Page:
What food do you turn to when poorly? I love homemade soup or homemade chunky chips. I think it’s because it takes me back to my childhood when my grandma would come round with a bottle of Lucazade (the proper stuff in a glass bottle with orange cellophane wrapped around it) and watch Mary Poppins, Bedknobs and Broomsticks or Grease with me. My mum would make soup or chips and we would sit in front of the tv wrapped in my duvet, dosed up on medicine, stinking of Vicks and I would feel completely pampered and loved.
When my children are ill I do the same for them, after all it is a mothers right to want to ‘molly coddle’ our children for as long as possible isn’t it? Don’t get me wrong they have to be properly poorly – sniffles and a runny nose just won’t cut it.
After recent weeks of my children having scarlet fever, bad colds (mens equivalent is man flu I believe), bumped heads which has resulted in concussion to name but a few (they say it comes in 3’s but I am on number 5!) I feel like I should have shares in Lucazade, Vicks and Calpol with the amount purchased of late.
However comfort food has remained top on the list, homemade chicken soup, tomato soup and (when they got better enough to eat properly) homemade chips curtesy of their granny – have all be consumed.
And all the love, attention and ‘molly coddling’ has worked – they are now fit and healthy playing football, swimming, violin and all the other activities they so love. Which is exactly how I love to see them.
Ironically, I now have the blasted flu; I type armed with a vat of Lucazade and chicken soup curtesy of my mum on the hob, looking like Olive off of the 1970’s TV programme ‘On The Buses’ stinking of Vicks and nodding (to sleep) like the Churchill dog.
So my question to you all; what is your comfort food and comfort place to be when you are ill??
I hope everyone is in good health, stay positive and thanks for reading, B x
Memories of family cooking and childhood food experiences aren’t all rosy and nostalgic. Our experiences with food as we grow up shape all our preferences, including our strong, can’t-change-’em, never-shake-’em food avoidances.
What were your worst childhood memories and experiences of food? Anything that scarred you so bad you won’t eat it to this day? Or have you overcome all of your childhood food loathings?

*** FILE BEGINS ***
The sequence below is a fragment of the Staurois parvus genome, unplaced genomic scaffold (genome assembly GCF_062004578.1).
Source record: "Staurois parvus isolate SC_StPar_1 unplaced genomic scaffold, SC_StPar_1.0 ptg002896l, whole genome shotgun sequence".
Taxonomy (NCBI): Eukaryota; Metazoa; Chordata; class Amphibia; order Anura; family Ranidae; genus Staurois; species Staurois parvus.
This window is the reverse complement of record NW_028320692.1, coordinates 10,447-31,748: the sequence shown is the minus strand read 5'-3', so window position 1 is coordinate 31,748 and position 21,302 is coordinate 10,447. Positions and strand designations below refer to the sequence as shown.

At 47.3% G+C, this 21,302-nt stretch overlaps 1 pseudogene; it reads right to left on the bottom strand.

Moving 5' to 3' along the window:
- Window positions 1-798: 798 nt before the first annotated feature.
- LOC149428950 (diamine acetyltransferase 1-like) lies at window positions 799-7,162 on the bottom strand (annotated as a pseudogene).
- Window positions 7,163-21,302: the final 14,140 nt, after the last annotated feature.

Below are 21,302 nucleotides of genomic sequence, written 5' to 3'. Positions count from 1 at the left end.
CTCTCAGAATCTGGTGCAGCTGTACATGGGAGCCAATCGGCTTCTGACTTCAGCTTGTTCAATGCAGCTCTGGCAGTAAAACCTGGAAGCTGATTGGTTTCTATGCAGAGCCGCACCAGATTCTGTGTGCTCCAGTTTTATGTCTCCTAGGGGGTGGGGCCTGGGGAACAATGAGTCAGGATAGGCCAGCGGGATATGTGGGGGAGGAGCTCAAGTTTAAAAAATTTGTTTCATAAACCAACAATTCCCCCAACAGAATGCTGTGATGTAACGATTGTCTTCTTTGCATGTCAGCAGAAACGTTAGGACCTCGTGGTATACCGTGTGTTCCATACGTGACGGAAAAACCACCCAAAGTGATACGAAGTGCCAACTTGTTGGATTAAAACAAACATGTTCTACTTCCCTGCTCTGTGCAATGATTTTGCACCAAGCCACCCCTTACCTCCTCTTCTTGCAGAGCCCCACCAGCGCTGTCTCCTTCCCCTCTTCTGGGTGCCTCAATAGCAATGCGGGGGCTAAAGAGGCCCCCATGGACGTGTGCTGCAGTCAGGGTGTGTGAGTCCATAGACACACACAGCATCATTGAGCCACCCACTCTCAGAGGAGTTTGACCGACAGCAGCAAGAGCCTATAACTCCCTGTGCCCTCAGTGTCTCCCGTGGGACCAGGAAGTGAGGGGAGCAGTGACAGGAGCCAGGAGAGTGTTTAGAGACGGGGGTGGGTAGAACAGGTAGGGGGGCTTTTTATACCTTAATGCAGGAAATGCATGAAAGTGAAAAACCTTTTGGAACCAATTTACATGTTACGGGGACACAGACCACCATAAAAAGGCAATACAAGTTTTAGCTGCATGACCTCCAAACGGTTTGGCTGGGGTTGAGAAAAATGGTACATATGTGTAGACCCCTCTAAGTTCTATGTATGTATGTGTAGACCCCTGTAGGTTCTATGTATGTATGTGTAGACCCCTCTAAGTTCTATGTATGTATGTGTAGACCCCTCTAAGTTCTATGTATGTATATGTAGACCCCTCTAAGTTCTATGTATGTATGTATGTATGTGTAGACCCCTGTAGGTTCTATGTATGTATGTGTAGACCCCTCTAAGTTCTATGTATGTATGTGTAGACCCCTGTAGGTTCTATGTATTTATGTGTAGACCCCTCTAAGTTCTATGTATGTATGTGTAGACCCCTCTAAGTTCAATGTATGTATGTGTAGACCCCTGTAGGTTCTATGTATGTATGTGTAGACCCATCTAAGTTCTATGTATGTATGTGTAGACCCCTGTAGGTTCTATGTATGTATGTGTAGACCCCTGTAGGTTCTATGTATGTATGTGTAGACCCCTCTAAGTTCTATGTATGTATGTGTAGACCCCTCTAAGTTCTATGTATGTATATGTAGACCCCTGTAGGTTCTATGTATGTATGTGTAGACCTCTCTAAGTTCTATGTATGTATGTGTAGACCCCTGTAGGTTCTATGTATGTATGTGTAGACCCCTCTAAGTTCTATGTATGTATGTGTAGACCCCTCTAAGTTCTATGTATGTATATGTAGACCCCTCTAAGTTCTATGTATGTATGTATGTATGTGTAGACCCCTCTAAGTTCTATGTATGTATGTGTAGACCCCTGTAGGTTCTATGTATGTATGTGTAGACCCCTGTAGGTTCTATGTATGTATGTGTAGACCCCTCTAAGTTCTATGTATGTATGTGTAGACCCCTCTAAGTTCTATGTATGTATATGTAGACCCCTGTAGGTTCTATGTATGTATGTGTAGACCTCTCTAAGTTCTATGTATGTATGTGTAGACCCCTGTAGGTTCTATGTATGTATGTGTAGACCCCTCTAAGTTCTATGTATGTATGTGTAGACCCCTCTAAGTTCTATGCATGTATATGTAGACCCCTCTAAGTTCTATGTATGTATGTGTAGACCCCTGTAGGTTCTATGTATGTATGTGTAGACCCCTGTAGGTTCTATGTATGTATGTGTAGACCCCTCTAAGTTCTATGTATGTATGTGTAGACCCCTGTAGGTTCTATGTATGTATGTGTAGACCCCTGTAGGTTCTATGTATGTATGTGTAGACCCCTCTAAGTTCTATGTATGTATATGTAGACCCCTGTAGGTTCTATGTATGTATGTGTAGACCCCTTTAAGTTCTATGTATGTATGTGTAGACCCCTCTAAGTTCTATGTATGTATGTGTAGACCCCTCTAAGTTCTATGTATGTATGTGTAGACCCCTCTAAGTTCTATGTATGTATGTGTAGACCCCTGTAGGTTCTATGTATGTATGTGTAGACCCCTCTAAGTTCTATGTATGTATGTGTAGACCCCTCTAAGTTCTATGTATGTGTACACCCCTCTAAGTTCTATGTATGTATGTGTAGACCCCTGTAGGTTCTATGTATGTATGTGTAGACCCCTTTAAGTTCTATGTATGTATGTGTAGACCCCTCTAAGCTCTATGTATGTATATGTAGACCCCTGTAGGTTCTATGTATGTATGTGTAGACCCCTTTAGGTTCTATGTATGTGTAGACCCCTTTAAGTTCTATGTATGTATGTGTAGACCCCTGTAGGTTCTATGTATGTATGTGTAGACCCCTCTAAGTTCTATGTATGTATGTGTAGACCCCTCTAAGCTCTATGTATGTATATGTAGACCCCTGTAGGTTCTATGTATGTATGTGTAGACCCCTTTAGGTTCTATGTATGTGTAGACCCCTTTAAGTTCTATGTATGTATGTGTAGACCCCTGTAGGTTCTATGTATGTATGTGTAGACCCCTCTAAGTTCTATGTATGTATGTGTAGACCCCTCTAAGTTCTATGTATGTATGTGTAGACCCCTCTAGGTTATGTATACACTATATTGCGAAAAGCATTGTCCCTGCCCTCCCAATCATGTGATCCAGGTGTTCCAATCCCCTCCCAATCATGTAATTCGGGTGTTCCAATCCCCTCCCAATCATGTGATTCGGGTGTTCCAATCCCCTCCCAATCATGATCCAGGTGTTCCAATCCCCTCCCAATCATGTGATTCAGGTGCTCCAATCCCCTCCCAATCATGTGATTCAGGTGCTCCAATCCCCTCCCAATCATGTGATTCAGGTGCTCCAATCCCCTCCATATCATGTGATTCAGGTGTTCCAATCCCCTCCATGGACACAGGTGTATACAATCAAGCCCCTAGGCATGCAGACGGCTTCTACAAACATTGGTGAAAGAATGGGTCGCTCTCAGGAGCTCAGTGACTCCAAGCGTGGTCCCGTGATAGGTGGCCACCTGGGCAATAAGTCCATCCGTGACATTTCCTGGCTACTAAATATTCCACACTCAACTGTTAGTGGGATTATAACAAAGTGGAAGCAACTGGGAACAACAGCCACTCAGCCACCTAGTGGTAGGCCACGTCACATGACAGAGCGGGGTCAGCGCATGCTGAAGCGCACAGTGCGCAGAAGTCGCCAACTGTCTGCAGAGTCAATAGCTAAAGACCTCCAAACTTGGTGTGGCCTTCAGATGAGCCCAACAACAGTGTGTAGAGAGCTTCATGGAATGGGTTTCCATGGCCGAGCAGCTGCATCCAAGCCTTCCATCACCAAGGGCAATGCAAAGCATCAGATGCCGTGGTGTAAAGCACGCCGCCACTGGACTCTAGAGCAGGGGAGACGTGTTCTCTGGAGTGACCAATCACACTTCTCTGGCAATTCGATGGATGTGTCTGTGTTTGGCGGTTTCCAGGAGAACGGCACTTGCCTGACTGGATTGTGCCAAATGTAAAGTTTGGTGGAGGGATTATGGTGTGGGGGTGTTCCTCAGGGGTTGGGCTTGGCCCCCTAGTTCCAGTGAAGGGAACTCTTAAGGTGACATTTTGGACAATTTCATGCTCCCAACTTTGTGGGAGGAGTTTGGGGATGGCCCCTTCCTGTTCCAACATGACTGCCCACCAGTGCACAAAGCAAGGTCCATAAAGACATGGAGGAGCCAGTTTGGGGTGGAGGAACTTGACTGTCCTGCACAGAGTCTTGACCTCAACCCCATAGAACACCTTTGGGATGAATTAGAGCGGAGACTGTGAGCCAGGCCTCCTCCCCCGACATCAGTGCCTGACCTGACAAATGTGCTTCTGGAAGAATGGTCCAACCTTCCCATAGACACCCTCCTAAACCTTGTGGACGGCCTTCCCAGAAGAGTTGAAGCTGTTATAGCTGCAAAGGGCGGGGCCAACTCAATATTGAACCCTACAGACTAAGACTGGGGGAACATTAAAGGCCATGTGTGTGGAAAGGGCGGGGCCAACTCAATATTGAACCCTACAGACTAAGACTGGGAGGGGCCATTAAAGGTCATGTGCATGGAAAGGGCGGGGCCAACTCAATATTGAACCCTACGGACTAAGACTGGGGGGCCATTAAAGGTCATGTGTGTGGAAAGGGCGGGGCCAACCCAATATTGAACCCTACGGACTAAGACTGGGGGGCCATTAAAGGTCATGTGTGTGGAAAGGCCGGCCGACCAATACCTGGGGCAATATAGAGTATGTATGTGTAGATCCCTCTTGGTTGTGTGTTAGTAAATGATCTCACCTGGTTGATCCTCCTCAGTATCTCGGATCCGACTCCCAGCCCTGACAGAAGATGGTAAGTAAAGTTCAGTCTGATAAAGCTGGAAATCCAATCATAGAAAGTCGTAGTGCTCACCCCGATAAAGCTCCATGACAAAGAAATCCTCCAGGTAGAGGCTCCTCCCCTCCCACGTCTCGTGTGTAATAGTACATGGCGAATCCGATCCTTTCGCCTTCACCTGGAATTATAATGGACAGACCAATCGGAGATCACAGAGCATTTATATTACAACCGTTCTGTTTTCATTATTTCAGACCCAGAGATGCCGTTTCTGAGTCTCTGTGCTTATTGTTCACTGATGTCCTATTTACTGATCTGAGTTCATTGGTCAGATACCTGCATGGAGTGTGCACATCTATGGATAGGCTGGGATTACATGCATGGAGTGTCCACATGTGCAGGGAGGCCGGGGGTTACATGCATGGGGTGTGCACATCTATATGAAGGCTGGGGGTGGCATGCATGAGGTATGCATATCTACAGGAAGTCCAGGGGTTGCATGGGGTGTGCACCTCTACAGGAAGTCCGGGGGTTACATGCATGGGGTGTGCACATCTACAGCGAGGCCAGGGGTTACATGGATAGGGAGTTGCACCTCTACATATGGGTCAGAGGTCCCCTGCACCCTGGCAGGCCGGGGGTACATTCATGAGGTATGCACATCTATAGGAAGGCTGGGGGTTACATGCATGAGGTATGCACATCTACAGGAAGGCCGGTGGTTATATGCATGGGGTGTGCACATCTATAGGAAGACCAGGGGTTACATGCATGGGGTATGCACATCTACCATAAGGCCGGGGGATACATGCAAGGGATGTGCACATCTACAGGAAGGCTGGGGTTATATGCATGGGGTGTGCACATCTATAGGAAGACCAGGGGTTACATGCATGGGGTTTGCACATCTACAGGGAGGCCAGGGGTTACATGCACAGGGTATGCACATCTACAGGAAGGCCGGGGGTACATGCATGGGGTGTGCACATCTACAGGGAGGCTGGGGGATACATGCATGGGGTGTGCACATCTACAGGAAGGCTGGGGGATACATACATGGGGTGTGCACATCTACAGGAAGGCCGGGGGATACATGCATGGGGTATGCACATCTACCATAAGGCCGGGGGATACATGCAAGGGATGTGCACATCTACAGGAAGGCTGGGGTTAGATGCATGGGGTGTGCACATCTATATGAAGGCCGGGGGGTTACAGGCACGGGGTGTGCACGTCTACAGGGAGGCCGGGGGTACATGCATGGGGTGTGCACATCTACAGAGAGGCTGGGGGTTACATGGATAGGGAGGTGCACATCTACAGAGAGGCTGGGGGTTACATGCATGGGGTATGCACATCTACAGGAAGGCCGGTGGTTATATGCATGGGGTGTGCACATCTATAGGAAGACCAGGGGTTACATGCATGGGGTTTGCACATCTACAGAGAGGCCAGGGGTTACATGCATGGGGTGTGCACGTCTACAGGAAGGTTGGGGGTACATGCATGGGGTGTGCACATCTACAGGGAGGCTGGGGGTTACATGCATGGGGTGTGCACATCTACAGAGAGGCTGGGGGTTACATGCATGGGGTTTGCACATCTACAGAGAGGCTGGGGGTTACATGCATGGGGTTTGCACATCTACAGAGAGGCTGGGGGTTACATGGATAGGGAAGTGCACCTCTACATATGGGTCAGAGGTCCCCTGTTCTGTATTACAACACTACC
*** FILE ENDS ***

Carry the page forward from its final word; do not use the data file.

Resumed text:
My childhood avoidance was fairly cliché: Bananas are the devils food. The whole texture, taste and smell of this loathsome fruit repulses me. My trainer and physiotherapist encourage me every time I see them to eat them as a good source of fuel blah blah blah…………but NO! I will not have it. Don’t get me wrong, because of their wholesome, nutritious goodness I have tried time and time again to eat them only to spit it out and hug the glass of wine as a deserving prize for trying.
When I was 18 and in the summer before I started university I worked in a chicken factory for two days and a mushroom factory for a day. The chicken factory was horrendous, disturbing and afterwards I refused to eat poultry for 6 months due to the experience…….however Christmas came and so did the smell of dinner cooking, especially the Turkey, and I caved tucking in like I had never eaten a piece of poultry before in my life.
My dear friend is another who can not abide sweetcorn. If it is on pizza, in a tuna pasta dish, in a sandwich – whatever it is in or on she can not eat it and will pick it out a piece at a time until all remanence of sweetcorn are removed. Like my experience with bananas she can not even stand the smell.
What about you? What are your worst childhood memories of food or personal dislike?\
As always, thanks for reading, B x
Dream kitchens and an Aga; When I was a child my grandma had a Aga in her huge kitchen. In the middle of the kitchen was a huge sold thick wooden table that sat 8 with ease.
Her kitchen was the hub of the house. Everyone congregated around the table, mainly to eat her gorgeous cooking, drink granddads home brewed ale and cider or to get warm with a cuppa tea.